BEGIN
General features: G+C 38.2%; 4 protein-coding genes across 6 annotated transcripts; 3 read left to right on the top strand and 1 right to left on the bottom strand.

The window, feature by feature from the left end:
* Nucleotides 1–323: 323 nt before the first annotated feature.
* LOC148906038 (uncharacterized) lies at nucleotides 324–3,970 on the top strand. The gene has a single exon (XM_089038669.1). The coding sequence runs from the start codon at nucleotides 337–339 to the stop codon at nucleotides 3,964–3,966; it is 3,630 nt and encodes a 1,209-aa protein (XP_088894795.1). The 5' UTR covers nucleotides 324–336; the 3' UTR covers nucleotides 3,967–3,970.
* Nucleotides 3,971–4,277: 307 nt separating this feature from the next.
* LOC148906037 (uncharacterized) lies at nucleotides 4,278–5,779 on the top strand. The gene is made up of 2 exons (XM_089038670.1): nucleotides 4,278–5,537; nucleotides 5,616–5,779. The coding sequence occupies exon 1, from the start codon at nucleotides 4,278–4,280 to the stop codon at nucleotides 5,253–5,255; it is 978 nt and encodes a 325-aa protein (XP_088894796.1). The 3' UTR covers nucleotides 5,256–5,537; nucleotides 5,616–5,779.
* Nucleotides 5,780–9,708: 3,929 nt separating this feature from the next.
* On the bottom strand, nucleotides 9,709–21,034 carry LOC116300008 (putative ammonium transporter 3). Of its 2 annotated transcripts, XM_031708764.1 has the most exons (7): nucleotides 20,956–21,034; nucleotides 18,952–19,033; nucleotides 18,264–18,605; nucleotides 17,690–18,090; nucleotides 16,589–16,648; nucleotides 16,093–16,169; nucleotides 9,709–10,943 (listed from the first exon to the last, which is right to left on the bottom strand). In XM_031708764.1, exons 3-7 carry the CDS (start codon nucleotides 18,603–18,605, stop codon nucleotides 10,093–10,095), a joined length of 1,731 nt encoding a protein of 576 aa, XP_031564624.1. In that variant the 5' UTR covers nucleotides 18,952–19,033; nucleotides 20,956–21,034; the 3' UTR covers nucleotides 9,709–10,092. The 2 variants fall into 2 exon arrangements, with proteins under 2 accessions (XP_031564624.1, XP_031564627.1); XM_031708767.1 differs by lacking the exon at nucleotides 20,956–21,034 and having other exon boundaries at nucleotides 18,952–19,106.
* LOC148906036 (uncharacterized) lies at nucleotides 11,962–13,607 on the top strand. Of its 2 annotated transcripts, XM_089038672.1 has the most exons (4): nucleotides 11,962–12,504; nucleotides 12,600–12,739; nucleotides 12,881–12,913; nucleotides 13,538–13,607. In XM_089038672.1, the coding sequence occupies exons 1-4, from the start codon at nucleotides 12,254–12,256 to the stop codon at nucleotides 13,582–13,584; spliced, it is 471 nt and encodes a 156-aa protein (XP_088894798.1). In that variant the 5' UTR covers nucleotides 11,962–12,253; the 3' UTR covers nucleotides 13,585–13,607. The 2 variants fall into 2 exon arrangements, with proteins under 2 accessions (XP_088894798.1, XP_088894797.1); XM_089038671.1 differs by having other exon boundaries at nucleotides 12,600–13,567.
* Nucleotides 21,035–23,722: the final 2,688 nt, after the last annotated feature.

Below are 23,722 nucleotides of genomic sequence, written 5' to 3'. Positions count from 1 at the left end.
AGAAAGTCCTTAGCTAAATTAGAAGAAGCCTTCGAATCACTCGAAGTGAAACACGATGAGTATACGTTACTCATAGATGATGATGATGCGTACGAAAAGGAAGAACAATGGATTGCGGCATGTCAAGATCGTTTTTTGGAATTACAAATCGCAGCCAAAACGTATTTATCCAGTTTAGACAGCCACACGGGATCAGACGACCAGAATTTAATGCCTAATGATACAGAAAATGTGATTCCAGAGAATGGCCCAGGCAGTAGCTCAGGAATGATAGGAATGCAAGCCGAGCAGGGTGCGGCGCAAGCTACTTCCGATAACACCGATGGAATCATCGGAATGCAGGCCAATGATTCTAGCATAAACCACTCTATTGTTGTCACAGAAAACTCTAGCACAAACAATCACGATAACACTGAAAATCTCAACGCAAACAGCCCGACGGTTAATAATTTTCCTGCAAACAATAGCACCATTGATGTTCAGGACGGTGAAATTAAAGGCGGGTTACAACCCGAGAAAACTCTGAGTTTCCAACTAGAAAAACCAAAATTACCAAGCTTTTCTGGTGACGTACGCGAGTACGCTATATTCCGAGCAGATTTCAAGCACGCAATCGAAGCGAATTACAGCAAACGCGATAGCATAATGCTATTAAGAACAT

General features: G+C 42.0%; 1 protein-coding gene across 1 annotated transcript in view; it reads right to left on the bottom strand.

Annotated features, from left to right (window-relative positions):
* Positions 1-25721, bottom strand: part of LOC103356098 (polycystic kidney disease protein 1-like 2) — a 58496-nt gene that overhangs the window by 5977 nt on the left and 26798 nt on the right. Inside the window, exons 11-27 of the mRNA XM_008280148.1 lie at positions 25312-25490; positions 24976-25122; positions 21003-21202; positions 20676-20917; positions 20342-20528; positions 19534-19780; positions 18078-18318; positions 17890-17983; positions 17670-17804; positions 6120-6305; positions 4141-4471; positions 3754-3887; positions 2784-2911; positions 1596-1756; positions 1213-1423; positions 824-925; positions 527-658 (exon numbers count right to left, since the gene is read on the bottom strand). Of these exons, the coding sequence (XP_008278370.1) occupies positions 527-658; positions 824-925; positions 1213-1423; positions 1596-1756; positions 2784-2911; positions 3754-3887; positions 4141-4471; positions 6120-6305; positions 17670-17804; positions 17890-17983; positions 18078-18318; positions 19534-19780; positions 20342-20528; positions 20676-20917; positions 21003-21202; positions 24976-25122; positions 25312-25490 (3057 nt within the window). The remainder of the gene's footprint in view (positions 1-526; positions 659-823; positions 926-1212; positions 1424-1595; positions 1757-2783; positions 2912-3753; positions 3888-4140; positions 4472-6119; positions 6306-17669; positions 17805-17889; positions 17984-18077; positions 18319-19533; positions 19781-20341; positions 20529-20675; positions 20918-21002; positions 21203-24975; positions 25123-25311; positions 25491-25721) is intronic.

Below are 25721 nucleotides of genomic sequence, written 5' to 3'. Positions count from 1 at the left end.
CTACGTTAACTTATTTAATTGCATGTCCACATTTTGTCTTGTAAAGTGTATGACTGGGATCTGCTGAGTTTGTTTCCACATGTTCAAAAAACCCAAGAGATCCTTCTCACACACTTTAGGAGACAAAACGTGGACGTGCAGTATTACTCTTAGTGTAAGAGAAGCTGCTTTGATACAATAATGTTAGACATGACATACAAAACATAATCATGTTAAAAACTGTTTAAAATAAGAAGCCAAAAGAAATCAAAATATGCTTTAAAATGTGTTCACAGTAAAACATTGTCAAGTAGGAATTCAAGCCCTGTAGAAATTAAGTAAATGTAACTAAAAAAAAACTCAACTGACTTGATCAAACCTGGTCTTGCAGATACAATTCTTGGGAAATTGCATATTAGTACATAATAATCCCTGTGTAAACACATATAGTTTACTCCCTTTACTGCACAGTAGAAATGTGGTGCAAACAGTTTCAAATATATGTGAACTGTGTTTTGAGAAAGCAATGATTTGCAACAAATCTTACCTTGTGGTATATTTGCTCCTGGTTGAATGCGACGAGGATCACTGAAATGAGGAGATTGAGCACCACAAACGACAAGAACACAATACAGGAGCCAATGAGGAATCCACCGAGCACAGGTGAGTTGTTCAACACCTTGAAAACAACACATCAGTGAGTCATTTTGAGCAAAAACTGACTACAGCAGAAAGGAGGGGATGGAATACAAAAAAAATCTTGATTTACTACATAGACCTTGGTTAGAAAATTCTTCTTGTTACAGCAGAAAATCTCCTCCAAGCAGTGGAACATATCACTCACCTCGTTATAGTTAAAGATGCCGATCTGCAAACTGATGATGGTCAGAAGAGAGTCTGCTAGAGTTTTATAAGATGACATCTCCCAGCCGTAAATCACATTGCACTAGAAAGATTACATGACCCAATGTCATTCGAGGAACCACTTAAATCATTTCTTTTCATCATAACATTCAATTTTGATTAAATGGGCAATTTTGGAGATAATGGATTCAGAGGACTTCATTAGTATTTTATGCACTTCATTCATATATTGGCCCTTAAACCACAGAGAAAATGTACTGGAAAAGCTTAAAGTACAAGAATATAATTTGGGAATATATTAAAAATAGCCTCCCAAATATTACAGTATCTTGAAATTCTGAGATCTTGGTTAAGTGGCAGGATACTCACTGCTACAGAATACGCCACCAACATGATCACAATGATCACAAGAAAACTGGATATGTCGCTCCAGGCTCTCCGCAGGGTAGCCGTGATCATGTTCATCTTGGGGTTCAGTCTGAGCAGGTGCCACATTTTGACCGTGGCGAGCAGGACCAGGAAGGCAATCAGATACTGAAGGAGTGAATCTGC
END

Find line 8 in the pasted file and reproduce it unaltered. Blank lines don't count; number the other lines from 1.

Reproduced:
* On the bottom strand, nucleotides 9,709–21,034 carry LOC116300008 (putative ammonium transporter 3). Of its 2 annotated transcripts, XM_031708764.1 has the most exons (7): nucleotides 20,956–21,034; nucleotides 18,952–19,033; nucleotides 18,264–18,605; nucleotides 17,690–18,090; nucleotides 16,589–16,648; nucleotides 16,093–16,169; nucleotides 9,709–10,943 (listed from the first exon to the last, which is right to left on the bottom strand). In XM_031708764.1, exons 3-7 carry the CDS (start codon nucleotides 18,603–18,605, stop codon nucleotides 10,093–10,095), a joined length of 1,731 nt encoding a protein of 576 aa, XP_031564624.1. In that variant the 5' UTR covers nucleotides 18,952–19,033; nucleotides 20,956–21,034; the 3' UTR covers nucleotides 9,709–10,092. The 2 variants fall into 2 exon arrangements, with proteins under 2 accessions (XP_031564624.1, XP_031564627.1); XM_031708767.1 differs by lacking the exon at nucleotides 20,956–21,034 and having other exon boundaries at nucleotides 18,952–19,106.